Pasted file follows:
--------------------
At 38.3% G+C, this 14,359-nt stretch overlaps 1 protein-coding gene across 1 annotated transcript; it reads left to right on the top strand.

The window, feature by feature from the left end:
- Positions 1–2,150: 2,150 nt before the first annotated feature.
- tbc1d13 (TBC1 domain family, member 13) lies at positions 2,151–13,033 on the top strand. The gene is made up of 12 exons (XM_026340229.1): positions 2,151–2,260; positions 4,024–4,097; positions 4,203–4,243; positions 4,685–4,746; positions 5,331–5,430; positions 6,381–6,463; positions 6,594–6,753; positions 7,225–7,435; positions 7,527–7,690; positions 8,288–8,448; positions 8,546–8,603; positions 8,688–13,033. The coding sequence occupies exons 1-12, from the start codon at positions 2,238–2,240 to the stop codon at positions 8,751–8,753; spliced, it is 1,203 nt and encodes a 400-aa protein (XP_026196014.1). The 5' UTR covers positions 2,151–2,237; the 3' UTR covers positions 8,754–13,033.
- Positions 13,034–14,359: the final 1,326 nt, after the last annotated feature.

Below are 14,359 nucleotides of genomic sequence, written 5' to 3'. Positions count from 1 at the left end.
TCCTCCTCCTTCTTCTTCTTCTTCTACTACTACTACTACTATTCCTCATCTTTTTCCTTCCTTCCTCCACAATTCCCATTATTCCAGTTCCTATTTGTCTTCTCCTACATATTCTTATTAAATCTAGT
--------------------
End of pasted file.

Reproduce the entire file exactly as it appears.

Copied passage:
At 38.3% G+C, this 14,359-nt stretch overlaps 1 protein-coding gene across 1 annotated transcript; it reads left to right on the top strand.

The window, feature by feature from the left end:
- Positions 1–2,150: 2,150 nt before the first annotated feature.
- tbc1d13 (TBC1 domain family, member 13) lies at positions 2,151–13,033 on the top strand. The gene is made up of 12 exons (XM_026340229.1): positions 2,151–2,260; positions 4,024–4,097; positions 4,203–4,243; positions 4,685–4,746; positions 5,331–5,430; positions 6,381–6,463; positions 6,594–6,753; positions 7,225–7,435; positions 7,527–7,690; positions 8,288–8,448; positions 8,546–8,603; positions 8,688–13,033. The coding sequence occupies exons 1-12, from the start codon at positions 2,238–2,240 to the stop codon at positions 8,751–8,753; spliced, it is 1,203 nt and encodes a 400-aa protein (XP_026196014.1). The 5' UTR covers positions 2,151–2,237; the 3' UTR covers positions 8,754–13,033.
- Positions 13,034–14,359: the final 1,326 nt, after the last annotated feature.

Below are 14,359 nucleotides of genomic sequence, written 5' to 3'. Positions count from 1 at the left end.
TCCTCCTCCTTCTTCTTCTTCTTCTACTACTACTACTACTATTCCTCATCTTTTTCCTTCCTTCCTCCACAATTCCCATTATTCCAGTTCCTATTTGTCTTCTCCTACATATTCTTATTAAATCTAGT